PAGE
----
In addition to possible effects on the unborn child, such as spontaneous abortion and congenital malformation, therapies using female sex hormones inherently heighten the risk of multiple pregnancies and the risks attached to them.
It’s not clear whether Urofollitropin gets into breast milk. Since many drugs end up in breast milk and due to the possibility of severe adverse reactions in a nursing baby as a result of Urofollitropin use, one should decide whether to discontinue the medicine or stop breastfeeding, taking into consideration the value of the medicine to the mother.
In rare cases, thromboembolic incidents have been reported by women receiving medicines for fertility programs. Patients whose family has a history of thrombophlebitis or who have the condition themselves should be extremely cautious when using Urofollitropin. Patients with serious obesity should be very careful too. Such patients may have a heightened risk of arterial or venous thromboembolic incidents after or during treatment with gonadotropins. Men using Urofollitropin do not need to heed this warning.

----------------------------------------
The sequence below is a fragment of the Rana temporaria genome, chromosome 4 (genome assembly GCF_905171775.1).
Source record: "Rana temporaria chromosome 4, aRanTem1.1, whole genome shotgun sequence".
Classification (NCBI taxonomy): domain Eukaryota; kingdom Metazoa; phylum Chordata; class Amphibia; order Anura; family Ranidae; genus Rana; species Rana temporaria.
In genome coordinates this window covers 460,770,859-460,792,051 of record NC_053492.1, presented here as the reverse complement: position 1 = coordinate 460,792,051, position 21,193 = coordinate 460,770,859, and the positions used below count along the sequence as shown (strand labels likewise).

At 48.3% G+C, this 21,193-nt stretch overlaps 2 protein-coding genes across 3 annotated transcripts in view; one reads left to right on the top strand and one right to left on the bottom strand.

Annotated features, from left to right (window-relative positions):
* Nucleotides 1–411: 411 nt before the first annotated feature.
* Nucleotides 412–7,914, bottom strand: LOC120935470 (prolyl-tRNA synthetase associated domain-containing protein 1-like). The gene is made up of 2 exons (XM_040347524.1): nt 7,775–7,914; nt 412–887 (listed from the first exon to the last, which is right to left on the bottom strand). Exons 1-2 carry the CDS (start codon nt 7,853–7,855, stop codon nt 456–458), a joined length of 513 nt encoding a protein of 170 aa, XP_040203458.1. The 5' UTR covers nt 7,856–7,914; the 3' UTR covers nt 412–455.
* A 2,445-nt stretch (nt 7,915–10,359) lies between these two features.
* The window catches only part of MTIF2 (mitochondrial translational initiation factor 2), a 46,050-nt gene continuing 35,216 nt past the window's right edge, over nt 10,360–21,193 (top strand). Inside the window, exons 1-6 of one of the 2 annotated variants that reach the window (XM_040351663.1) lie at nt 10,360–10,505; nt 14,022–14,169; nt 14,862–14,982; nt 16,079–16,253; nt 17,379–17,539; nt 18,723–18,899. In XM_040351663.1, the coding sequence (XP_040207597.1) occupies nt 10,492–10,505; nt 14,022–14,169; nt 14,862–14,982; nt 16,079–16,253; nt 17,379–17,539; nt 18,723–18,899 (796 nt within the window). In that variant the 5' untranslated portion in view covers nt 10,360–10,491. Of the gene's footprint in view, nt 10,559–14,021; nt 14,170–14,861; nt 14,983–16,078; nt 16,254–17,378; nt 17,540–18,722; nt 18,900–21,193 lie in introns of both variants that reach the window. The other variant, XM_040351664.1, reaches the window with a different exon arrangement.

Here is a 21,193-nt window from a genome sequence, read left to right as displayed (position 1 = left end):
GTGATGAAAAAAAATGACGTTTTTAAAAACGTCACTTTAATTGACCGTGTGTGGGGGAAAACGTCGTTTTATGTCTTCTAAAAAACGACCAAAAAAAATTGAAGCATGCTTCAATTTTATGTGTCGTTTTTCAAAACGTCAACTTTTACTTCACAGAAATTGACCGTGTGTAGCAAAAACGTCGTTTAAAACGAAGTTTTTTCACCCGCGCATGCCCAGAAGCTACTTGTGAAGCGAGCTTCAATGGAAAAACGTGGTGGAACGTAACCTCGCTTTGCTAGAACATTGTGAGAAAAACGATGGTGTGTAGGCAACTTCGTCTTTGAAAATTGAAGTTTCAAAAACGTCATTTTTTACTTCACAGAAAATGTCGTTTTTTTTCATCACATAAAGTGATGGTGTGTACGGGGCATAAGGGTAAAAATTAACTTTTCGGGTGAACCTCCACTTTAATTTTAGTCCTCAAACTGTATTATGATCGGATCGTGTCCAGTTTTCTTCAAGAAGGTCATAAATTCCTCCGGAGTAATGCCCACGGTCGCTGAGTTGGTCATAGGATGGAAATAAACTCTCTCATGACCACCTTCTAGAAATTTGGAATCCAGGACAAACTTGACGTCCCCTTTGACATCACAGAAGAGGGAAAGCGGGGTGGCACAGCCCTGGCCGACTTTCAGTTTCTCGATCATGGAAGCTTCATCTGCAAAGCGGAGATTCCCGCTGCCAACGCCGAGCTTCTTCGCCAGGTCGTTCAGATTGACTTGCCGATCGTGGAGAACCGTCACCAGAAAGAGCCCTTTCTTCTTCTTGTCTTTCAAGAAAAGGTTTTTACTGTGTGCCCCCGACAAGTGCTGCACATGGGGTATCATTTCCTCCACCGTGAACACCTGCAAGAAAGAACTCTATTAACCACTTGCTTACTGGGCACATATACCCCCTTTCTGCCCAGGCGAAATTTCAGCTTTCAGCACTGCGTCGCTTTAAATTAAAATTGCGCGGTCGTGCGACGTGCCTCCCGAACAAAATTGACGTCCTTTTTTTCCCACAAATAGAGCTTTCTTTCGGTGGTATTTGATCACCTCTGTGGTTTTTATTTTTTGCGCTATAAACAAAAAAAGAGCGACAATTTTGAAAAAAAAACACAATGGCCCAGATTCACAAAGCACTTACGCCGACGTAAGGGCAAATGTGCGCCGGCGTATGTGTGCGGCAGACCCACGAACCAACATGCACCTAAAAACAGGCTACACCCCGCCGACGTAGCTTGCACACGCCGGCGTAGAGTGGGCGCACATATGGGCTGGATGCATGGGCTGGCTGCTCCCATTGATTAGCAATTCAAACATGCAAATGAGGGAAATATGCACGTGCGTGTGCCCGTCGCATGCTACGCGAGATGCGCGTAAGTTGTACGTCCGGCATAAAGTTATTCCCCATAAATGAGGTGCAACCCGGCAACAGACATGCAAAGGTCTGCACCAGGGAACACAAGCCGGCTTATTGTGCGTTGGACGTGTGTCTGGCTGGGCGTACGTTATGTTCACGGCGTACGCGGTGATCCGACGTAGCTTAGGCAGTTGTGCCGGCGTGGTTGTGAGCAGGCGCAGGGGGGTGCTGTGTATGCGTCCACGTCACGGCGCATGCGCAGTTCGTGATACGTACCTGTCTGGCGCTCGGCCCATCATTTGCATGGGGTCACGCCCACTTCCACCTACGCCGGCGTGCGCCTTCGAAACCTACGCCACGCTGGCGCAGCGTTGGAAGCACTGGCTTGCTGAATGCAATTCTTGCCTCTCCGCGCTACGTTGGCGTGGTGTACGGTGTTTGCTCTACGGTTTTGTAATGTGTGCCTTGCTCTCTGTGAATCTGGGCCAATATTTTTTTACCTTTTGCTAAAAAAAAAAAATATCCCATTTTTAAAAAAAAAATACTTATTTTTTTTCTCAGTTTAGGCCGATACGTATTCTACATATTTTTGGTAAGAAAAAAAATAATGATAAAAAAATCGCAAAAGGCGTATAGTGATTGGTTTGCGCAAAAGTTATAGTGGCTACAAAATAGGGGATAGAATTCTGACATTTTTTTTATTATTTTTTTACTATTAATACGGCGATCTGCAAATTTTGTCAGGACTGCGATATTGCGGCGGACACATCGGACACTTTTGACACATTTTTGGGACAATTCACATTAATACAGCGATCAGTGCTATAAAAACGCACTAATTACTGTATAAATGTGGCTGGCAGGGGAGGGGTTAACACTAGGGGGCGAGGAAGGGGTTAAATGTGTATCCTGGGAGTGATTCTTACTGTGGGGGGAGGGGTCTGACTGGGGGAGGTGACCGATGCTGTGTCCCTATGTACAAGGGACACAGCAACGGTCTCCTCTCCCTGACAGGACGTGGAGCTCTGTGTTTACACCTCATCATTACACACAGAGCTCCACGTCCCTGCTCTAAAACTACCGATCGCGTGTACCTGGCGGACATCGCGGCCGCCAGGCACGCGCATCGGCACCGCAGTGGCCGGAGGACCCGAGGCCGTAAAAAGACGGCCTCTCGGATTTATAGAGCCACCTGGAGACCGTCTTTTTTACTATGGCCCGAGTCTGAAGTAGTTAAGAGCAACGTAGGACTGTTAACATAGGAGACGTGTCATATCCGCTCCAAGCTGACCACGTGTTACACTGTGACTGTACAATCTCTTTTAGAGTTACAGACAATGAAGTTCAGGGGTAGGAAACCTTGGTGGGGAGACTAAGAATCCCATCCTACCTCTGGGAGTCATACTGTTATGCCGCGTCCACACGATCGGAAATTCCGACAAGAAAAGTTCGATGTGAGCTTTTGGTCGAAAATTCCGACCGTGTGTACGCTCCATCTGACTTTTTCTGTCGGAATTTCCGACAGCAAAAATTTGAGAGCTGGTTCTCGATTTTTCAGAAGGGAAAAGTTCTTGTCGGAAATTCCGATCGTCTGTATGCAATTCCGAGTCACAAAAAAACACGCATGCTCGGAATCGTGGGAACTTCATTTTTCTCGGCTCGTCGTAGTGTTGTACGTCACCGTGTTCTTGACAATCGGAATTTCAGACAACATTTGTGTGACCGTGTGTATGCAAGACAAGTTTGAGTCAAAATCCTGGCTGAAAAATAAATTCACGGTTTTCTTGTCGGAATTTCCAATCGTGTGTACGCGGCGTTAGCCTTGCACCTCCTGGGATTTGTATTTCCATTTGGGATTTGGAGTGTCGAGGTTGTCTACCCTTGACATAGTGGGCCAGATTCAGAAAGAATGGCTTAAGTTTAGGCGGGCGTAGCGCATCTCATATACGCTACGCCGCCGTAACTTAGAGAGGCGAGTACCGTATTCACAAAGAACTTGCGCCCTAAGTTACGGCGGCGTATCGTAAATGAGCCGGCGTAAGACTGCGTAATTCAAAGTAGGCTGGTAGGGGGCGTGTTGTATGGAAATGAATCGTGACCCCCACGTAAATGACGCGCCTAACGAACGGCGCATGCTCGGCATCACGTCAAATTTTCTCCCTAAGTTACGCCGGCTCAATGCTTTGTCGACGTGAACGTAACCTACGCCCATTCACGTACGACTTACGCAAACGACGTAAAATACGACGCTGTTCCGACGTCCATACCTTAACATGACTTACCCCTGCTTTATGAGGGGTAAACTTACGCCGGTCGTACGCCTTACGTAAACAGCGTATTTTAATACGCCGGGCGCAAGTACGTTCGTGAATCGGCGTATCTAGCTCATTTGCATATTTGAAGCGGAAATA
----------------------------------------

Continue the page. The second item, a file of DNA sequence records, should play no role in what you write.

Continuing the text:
Drinking alcoholic drinks, including intoxication by ethanol, and smoking cigarettes are two lifestyle habits that may reduce fertility or make fertility treatments less effective in some men and/or women. Patients should avoid consuming too much alcohol or tobacco while undergoing fertility treatment with Urofollitropin.
Consult your local refuse disposal service or pharmacist for more information about how to discard the medicine safely
Urofollitropin is an effective prescription medicine used to treat female infertility. It belongs to a class of drugs known as infertility agents, which work to induce ovulation or the production of eggs.
This medicine is available as an injectable that is injected just below the skin or directly into an intravenous muscle by a doctor or other medical professional.
Some of the common Urofollitropin side effects include headache, abdominal swelling, abdominal cramps, back pain, vaginal discharge, constipation, hot flashes, and mild diarrhea.
Urofollitropin is only available with a doctor’s prescription.